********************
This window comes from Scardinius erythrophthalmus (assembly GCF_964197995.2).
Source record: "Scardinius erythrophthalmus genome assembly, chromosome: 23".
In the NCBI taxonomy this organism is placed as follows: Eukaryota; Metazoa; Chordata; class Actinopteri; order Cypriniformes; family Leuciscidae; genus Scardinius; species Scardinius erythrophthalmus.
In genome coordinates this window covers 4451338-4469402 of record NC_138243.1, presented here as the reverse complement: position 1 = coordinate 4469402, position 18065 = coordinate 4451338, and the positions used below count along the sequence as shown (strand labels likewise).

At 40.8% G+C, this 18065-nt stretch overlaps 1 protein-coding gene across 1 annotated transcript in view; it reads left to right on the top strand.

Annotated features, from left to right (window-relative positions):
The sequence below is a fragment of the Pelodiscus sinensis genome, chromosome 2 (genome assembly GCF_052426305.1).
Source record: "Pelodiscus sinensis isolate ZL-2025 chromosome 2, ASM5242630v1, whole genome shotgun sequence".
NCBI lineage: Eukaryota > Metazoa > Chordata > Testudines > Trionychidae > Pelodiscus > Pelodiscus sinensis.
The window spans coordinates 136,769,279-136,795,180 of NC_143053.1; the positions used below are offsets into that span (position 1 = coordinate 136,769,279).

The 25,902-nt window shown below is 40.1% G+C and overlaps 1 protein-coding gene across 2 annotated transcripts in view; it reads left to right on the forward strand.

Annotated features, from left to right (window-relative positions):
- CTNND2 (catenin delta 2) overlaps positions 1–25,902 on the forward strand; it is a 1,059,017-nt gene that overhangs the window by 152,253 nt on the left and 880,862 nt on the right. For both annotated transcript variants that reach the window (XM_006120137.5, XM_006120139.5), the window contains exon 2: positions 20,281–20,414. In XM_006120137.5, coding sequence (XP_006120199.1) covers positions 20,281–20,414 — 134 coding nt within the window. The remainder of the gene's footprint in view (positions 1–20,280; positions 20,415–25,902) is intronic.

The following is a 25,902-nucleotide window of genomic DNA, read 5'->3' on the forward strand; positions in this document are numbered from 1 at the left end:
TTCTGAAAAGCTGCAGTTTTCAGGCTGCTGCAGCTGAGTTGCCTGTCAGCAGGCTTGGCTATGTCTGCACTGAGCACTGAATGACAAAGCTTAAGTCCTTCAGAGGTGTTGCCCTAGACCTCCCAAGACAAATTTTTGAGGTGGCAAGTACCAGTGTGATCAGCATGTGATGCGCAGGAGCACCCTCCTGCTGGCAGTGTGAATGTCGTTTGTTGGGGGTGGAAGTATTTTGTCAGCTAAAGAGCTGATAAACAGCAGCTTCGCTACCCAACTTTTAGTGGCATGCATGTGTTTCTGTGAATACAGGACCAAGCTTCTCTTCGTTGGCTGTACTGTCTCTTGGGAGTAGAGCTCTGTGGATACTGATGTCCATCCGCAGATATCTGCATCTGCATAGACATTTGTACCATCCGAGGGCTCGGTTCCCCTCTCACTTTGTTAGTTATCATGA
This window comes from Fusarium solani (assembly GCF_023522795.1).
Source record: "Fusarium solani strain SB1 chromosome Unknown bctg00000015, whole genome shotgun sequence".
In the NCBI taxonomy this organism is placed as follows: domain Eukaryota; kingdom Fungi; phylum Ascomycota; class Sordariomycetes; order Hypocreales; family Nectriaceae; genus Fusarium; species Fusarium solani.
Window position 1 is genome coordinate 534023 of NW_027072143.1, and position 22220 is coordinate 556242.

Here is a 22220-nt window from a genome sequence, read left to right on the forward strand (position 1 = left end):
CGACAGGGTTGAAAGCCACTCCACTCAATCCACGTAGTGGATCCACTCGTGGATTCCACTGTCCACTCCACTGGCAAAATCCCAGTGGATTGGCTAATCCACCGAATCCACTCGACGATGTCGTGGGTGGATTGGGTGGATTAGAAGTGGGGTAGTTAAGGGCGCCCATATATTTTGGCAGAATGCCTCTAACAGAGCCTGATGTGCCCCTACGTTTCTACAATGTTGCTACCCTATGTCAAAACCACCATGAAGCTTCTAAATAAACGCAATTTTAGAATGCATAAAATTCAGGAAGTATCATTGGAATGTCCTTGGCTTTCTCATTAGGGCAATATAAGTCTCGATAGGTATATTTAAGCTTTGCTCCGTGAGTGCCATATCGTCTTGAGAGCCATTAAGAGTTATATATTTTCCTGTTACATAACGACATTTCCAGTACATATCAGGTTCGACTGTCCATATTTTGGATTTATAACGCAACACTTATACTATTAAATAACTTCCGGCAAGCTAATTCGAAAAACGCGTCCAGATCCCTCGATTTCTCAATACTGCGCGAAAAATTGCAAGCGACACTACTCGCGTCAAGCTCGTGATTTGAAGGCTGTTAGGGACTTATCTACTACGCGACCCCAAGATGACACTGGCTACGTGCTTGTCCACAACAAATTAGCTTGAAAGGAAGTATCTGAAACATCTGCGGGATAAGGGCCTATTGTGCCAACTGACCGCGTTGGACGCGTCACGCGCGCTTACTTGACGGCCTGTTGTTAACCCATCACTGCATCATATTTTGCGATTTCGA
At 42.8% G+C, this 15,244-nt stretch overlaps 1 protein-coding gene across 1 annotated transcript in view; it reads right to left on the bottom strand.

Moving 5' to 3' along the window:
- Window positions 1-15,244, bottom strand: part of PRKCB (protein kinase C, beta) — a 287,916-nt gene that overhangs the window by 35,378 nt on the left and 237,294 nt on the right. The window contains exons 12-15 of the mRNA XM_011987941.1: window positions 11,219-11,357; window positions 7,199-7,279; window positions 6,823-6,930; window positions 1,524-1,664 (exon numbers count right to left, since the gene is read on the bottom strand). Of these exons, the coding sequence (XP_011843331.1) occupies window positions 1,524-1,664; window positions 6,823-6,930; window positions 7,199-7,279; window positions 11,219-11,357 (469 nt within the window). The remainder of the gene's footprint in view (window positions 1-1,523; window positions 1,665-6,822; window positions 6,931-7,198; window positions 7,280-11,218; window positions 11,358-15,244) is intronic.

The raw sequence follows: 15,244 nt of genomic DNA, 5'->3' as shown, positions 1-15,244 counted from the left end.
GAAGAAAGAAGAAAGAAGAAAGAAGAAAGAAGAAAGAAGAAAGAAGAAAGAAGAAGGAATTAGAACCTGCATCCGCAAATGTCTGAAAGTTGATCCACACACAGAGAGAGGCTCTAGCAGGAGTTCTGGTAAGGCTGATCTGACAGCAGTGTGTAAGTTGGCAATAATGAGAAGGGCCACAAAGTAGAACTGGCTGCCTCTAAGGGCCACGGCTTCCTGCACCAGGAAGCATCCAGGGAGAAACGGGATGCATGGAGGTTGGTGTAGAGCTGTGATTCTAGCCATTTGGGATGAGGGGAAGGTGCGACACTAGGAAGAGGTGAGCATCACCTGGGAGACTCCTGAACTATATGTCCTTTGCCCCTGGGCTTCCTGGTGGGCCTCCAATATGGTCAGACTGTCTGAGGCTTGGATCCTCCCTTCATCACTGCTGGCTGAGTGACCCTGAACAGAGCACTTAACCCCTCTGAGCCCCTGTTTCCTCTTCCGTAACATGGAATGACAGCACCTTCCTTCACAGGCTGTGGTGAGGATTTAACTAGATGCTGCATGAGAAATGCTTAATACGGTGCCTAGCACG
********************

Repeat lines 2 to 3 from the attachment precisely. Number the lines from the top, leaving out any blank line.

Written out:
Source record: "Scardinius erythrophthalmus genome assembly, chromosome: 23".
In the NCBI taxonomy this organism is placed as follows: Eukaryota; Metazoa; Chordata; class Actinopteri; order Cypriniformes; family Leuciscidae; genus Scardinius; species Scardinius erythrophthalmus.